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Garda Commissioner used private email account to access files

NewsBy Sunday World
Noirin O'Sullivan
Noirin O'Sullivan

Garda Commissioner Noirin O'Sullivan has insisted that she took "all recommended security measures" when using a private email account to access files.

In a statement this evening, gardai confirmed that due to restrictions on their email system relating to size and storage, the Commissioner "occasionally used a Gmail address" to ensure that garda business has been discharged effectively.

It said that at "all times" the information being transmitted was treated sensitively.

"It is standard procedure and an essential requirement that all Garda personnel with mobile devices have Gmail accounts installed on these devices by Garda ICT Security personnel to ensure such devices are constantly secured and correctly configured.

"The Commissioner takes all recommended security measures when using Gmail such as regularly changing the password, using a mix of letters, numbers and symbols for the password, and independent device authentication," a statement from garda HQ said.

The Policing Authority is expected to quiz Ms O'Sullivan over the controversy later this week.

Her statement noted that An Garda Síochána’s policy on email use dates from 2012 and does not take into account advances in technology since then such as the need for mobile devices to be associated with a commercial email address in order for them to be secured and configured.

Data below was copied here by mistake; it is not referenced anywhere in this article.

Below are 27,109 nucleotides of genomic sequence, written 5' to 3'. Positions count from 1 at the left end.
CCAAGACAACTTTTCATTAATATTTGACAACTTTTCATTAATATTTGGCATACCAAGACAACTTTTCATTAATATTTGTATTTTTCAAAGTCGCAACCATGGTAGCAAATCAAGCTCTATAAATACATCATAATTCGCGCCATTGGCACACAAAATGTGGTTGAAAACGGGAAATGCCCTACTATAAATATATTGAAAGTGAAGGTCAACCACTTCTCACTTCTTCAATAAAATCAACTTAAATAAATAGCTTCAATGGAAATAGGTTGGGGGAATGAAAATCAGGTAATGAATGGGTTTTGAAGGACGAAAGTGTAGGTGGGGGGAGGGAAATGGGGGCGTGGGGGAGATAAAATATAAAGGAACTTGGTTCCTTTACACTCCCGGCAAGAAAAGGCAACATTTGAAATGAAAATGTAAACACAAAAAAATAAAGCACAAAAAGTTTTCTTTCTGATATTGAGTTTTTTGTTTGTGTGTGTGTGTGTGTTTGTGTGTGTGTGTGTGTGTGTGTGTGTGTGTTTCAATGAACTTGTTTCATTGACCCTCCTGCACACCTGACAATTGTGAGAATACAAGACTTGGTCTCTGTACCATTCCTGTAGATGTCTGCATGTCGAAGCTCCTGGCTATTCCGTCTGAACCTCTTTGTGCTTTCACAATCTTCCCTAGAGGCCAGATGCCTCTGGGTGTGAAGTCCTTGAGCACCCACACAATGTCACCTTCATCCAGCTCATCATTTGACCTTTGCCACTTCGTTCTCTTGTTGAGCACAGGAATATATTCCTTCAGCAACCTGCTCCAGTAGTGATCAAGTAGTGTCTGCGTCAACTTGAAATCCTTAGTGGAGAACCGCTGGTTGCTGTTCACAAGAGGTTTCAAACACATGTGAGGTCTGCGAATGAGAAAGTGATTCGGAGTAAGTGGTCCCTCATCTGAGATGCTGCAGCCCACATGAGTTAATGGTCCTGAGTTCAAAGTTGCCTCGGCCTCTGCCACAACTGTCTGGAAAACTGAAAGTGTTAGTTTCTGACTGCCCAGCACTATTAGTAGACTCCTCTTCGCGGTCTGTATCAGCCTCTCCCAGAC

The 2012 policy has recently been reviewed and a new policy is being finalised.

"An Garda Síochána has strict security controls in relation to the use and access to Garda IT systems.

"Devices issued to the Commissioner are secured by secure connections and utilise strong encryption technologies," the statement said.

It noted that access to the Garda PULSE database, which records crimes, is segregated by secure containers which does not store any garda data on the device.

"This is coupled with strong users password policies and strong authentication."

The statement concluded: "An Garda Síochána is satisfied that the Commissioner's systems are secure and there is no evidence that they have ever been compromised.

"The Commissioner is well aware of her obligations to protect national security and policing operations and would under no circumstances allow them to be compromised."

Ms O'Sullivan will shortly submit a report on this matter to the Department of Justice and Equality, and the Policing Authority.

Via Independent.ie